Saturday, July 4, 2015

Is it normal to leak urine when I cough or sneeze, or when I think about going to the bathroom?

Is it normal to leak urine when I cough or sneeze, or when I think about going to the bathroom?

Is it normal to leak urine when I cough or sneeze, or when I think about going to the bathroom?

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Is it normal to leak urine when I cough or sneeze, or when I think about going to the bathroom?

Dr. Diane Robinson is a gynecologist with Mercy Women's Health Care at Nazareth Hospital, Northeast Philadelphia.

Millions of women experience involuntary loss of urine called urinary incontinence (UI). The most common causes are stress, urge, or mixed incontinence.

Stress incontinence occurs when urine leaks after coughing, sneezing, laughing, or lifting something heavy. With urge incontinence, the leaking occurs with the urge to go. Some women with an overactive bladder will have the urge to go to the bathroom very often.

Urinary incontinence can affect a woman's quality of life. But a gynecologist or urologist can help manage the symptoms of incontinence.

The evaluation usually starts by performing a simple urine culture to rule out an infection. You may be asked to keep a voiding diary to record how much and how often you go. Your doctor may also do some in-office tests to see what really makes you leak. This is called urodynamic testing.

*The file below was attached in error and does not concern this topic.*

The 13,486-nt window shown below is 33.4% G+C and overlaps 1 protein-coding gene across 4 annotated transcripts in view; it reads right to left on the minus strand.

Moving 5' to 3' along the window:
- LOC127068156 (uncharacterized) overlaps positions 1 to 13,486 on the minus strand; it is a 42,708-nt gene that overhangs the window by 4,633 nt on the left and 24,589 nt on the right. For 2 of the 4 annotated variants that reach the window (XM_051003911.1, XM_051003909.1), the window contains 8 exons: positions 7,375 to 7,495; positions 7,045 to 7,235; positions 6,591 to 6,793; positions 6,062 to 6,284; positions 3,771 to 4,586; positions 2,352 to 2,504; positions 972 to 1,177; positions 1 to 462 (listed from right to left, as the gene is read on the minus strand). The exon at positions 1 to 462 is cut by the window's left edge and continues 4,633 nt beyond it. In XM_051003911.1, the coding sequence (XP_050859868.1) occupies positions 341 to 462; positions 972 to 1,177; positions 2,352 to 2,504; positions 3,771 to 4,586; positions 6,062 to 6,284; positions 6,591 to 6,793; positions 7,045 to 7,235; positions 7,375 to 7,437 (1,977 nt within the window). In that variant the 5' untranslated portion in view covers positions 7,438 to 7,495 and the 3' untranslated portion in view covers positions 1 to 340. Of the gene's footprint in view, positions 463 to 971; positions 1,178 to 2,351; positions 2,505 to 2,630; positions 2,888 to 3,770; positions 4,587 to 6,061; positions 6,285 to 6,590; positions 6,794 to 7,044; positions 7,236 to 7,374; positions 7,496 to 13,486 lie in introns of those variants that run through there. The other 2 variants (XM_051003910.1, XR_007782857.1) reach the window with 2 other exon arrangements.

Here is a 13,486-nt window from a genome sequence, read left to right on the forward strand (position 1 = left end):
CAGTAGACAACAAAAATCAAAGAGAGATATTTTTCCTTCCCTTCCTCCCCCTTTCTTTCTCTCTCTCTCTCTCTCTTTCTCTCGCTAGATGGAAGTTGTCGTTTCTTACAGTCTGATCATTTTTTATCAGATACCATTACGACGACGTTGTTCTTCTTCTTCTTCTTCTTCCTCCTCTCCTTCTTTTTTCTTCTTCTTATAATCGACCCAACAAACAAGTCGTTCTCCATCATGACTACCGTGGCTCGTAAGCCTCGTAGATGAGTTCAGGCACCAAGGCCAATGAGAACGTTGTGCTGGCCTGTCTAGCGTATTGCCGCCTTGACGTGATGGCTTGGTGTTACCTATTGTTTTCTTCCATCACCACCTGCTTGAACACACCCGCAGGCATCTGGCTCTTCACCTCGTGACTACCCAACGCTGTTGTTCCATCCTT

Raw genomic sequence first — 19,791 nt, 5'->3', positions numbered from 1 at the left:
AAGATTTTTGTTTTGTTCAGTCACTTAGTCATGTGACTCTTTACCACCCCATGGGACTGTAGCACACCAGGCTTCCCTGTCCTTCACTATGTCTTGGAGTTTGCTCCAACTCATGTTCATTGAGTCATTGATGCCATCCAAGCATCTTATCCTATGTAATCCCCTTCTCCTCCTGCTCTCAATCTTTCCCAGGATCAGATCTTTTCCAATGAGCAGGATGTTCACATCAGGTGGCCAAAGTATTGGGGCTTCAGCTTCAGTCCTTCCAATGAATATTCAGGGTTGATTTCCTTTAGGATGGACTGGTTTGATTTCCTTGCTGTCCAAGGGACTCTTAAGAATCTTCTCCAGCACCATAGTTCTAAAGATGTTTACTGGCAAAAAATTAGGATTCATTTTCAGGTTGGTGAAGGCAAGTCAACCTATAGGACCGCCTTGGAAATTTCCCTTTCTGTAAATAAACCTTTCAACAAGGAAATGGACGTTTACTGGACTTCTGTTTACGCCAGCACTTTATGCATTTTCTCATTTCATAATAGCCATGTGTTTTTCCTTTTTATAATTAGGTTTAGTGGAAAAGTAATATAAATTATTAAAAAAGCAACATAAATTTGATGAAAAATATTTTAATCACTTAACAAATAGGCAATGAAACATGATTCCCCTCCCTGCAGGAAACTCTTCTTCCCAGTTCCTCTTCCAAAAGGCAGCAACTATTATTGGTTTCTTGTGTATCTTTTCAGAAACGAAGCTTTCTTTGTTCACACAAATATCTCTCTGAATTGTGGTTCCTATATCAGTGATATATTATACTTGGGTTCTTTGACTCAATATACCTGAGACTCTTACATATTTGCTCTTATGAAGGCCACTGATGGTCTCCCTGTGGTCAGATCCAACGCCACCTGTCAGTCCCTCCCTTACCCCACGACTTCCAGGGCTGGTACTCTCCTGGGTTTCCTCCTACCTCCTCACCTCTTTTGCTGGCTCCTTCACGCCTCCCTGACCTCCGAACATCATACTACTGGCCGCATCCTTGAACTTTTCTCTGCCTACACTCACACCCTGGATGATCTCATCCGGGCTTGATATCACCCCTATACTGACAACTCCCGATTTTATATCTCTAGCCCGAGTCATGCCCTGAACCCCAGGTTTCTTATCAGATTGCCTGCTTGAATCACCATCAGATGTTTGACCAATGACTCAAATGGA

You and your doctor can then devise a plan. It may include Kegel exercises to strengthen the muscles of the pelvic floor. Just as with any exercise, Kegels must be done regularly to produce results. Your doctor may also recommend physical therapy or surgery to correct the problem.

If you have an overactive bladder, your doctor may prescribe medication that blocks the nerve signals that cause frequent urination and urgency.

Women do not have to "just live with it." Go see your gynecologist to discuss your symptoms and get on a plan.

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Michael R. Cohen, R.Ph. President, Institute for Safe Medication Practices
Daniel R. Hoffman, Ph.D. President, Pharmaceutical Business Research Associates
Hooman Noorchashm, M.D., Ph.D. Cardiothoracic surgeon in the Philadelphia area
Amy J. Reed, M.D., Ph.D. Anesthesiologist and Surgical Intensivist in the Philadelphia Area
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